Russia is making way for disabled=

Russia is making way for disabled travelers in 2014!
Photo by: Gordana Mirkovic (Stock Exchange)

Hello and welcome one and all to the Disabled Travelers blog.

Our friends out there on the internet know the drill: once a month, we celebrate another set of blog adventures by providing you, the home viewer, with the latest news in accessible travel.

It’s a tradition we’ve had for a while and there’s always something new to report, whether it’s brand new disabled hotels or tips to help you and your travel companions on the next journey.

This month brings us from the desert to the tundra, so let’s get started!

This one is really amazing … quadriplegic farmer on 4wd wheelchair desert trek. Rob Cook is a farmer from Australia who was left paralyzed in a helicopter accident. He was a rodeo champion and still is a highly active guy … and he just proved nothing will stand in the way of his adventuring spirit. Equipped with a custom, all-terrain wheelchair (where Mother Nature “hammered” him for three weeks!) he traveled over 450 miles through the heart of the Australian desert in 24 days. Kudos, Rob!

We’ve talked about Israel in a bunch of posts, and by now you probably know that the modern country with ancient landmarks provides a few challenges for disabled travelers. But that’s okay, as retired U.S. Air Force Reservist Rick Huntress and his group of 17 — five in wheelchairs – will tell you. Israel Proves Accessible for Tourists in Wheelchairs, says the encouraging headline, and you can visit Continental News for the full story on that trip. Very inspirational, and the result of two years of planning, no less!

Did you know there’s a Winter Paralympics? We’re all probably familiar with the Summer Paralympic Games, but there’s a winter competition, too. It’s coming up in 2014, in Sochi. A Russian city on the shores of the Black Sea is the latest international locale to receive that great accessibility boost that comes from hosting an athletic event like this one. Hopes are high among locals, too, as The Telegraph reports: Russia’s Disabled Hope the Sochi Paralympics Will Bring Down Barriers. As we’ve seen in Beijing and a bunch of other places, they have good reason to be hopeful!

That’s it for today’s Disabled Travelers News Round-Up! Next week we’ll be back on the road as we start to wind down our Best Places to Retire access guide series. But don’t be shy; remember that if you have a news item related to disabled travel, I want to hear about it! You can always catch me by replying to a recent post or even send me an email at Please remember to send twice if you don’t hear back … we get a lot of comments, but a lot of spam! Thanks for reading, and adventure on!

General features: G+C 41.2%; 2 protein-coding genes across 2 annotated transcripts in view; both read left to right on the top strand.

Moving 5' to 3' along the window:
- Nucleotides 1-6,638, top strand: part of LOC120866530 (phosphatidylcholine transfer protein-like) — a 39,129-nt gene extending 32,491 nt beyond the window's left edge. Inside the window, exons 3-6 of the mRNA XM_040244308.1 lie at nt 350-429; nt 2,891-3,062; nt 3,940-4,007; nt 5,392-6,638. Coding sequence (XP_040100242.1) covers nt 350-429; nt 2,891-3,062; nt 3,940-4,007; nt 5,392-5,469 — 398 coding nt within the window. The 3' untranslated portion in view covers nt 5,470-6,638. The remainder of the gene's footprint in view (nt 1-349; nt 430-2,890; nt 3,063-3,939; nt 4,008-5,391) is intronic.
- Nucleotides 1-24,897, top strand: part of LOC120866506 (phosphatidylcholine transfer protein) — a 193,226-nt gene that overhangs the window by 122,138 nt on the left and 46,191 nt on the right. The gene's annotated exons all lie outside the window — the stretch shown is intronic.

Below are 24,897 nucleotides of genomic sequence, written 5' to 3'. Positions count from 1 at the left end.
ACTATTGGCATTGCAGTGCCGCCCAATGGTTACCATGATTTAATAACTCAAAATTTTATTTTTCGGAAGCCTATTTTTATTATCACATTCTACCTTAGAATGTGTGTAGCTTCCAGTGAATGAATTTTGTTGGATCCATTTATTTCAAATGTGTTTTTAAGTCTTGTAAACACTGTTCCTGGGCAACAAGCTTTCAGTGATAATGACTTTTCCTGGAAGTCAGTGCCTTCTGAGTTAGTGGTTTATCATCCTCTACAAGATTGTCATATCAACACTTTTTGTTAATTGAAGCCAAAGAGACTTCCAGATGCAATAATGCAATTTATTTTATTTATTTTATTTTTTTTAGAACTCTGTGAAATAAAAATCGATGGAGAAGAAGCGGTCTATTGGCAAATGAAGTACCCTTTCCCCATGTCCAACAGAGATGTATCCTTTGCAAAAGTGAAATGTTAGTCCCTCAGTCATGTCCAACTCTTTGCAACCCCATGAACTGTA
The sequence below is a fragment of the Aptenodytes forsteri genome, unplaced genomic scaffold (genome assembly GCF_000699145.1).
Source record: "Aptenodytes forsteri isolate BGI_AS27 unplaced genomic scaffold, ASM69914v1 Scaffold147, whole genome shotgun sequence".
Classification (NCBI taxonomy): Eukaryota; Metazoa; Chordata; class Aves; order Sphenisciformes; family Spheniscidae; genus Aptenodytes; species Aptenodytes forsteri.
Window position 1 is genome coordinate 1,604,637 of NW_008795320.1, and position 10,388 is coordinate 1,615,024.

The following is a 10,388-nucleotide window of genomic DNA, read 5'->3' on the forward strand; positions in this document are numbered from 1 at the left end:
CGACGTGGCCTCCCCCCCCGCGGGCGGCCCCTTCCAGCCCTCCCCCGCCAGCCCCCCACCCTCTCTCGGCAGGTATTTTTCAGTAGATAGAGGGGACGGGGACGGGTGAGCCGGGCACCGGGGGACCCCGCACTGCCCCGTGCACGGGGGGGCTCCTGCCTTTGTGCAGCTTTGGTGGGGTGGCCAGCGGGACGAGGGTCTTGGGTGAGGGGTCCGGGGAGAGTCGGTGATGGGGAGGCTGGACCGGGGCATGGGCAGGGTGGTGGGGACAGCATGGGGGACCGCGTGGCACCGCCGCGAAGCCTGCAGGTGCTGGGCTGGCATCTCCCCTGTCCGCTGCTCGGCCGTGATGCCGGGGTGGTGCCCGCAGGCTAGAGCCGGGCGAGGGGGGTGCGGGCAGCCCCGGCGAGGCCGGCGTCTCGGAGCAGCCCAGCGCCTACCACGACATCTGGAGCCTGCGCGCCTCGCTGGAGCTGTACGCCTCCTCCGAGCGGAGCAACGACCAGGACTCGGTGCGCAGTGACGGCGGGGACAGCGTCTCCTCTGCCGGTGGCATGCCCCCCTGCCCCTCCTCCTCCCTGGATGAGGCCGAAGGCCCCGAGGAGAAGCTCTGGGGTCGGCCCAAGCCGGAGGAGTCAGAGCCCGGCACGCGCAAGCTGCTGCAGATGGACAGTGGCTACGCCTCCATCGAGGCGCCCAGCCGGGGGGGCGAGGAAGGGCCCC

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Comment by Michael Redmond

Posted on July 15th, 2011

Crotched Mountain Foundation and Rehabilitation Center, located in Greenfield NH, recently dedicated the longest fully-accessible trail system in a mountainside environment in America. The culmination of a three-year project, over two miles of trails were designed by renowned trail builder Peter Jensen with a goal of providing universal access to people of all ages and abilities. The new trails are fully compliant with the outdoor trail accessibility standards adopted by the U.S. Forest Service.

Two distinct trails provide diverse outdoor experiences. One rises 200 feet in elevation to a highland knoll that provides panoramic views of the Monadnocks, the Contoocook River valley, Western Massachusetts and the Uncanoonuc Mountains in Goffstown. The second trail meanders through a variety of forested and wetland areas, where viewing platforms allow observation of wildlife including beaver, deer, moose, bears, porcupines and many other upland species.

“Experiences like this are usually unavailable to people who rely on wheelchairs and other aids for mobility or who have other physical impairments,” said Don Shumway, president of Crotched Mountain. Shumway sees another important aspect to the new trail system. “As our population ages, more and more seniors will want access to outdoor recreation activities at a level that’s appropriate for them,” he said. “This new trail system provides that.”

USA Today named the opening of these trails one of the top ten travel news stories for July.

More information about the trail can be found on Crotched Mountain’s website.